By Enrique Tessieri
With about a month to go for the April 17 election, the biggest question still refues to reveal itself: by how many times will the True Finns multiply their MPs from eight now? Some reliable estimates place the number between 15 and 35.
For me as a Finn with a multicultural background, there is a lot riding in these elections if we consider that Finland’s demographic challenges will begin to accentuate especially in the next two decades. We are heading to become a society where the number of over-sixty-five-year-olds in the population will jump to 27% by 2040 from 17% in 2007, according to Statistics Finland.
If you want to see today what Finland will look like demographically in the next three decades, one has only to visit some rural towns where over 30% of the population is over 65 years.
There is nothing wrong with pensioners. The problem, however, is who is going to pay for all the expensive health care and social welfare costs to service this ever-growing age group?
Should we be worried that the True Finns are heading for a victory in the April election?
Yes because instead of Finland looking for effective answers to its demographic as well as a number of other challenges facing our country and society, a large number of Finns have chosen instead to be spooked by the rhetoric and populism of the True Finns.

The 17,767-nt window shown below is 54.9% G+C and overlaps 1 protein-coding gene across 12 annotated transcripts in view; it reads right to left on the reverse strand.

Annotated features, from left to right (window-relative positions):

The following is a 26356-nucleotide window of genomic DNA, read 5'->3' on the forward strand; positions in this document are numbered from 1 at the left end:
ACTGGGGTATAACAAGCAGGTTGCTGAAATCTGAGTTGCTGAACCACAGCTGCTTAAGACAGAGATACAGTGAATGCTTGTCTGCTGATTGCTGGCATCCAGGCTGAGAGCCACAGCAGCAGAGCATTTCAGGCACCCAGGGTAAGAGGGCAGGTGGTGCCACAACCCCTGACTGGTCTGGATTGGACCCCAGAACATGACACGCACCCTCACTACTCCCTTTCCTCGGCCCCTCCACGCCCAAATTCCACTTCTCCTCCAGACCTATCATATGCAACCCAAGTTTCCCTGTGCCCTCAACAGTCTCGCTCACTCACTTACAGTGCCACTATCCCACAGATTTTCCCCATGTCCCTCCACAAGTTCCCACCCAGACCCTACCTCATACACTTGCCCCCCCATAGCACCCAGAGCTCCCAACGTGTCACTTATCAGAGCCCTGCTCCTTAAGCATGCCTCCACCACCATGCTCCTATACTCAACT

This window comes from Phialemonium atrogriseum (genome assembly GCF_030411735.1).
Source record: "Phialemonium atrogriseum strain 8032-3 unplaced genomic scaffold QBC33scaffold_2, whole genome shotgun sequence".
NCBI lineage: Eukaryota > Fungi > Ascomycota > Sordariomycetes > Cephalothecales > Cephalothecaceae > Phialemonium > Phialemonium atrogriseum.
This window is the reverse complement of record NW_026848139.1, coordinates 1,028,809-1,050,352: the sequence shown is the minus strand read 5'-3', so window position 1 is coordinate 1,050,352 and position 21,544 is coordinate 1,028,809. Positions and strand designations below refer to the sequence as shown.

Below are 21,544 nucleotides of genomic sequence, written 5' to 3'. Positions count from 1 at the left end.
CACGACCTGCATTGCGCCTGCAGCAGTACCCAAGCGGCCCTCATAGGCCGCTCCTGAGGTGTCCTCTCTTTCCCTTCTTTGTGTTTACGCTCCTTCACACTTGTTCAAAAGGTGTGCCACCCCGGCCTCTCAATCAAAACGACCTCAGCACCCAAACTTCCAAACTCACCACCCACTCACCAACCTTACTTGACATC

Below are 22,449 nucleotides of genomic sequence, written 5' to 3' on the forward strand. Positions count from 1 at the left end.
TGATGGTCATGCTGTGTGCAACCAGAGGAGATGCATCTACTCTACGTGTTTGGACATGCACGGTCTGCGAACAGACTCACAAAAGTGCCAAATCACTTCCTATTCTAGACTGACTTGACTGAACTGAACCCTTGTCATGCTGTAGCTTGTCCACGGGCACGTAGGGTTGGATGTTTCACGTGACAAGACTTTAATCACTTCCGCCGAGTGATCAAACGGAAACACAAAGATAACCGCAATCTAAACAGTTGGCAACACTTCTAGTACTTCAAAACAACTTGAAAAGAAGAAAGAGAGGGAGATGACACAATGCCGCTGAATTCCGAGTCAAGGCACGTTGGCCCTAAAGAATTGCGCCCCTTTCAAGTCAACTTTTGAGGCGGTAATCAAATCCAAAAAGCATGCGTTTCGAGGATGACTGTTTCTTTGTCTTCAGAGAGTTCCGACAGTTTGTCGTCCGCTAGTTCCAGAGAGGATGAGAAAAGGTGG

We have only ourselves to blame for the rise of the True Finns in the polls. We have never really addressed racism and discrimination forcefully enough in this country since we have had so few immigrants among our ranks in the past. Instead of questioning our hatred for the Russians, some of us still feel the same way about our eastern neighbor as on the same day they unjustly attacked us in the 1939-40 Winter War.
Instead of trying to rid our society of ills like racism, some politicians have used it for their own opportunistic political aims by instilling fear and claiming that our country will be overrun by Russians and foreigners.
On the positive side of things, it is good matter that many Finns who should know better than to peddle nineteenth-century racial “theories” are now in the public light. I personally believe that they have given us a good opportunity to challenge for good their distorted ideas that date back to the 1930s and to the writings of Rolf Nordenstreng and Eugen Fischer.
I refuse to believe that Finland, the country that is our dear home and which sacrificed so much to build a world-class educational system and society, will throw it all away for a few cheap populist soundbites from groups like the True Finns and politicians like Social Democrat Kari Rajamäki and Wille Rydman of Kokoomus.
The “True Finland” that the True Finns want to build is nothing more than a “False Finland” glued by populism and low self-esteem. We must all stand up against them, especially on April 17.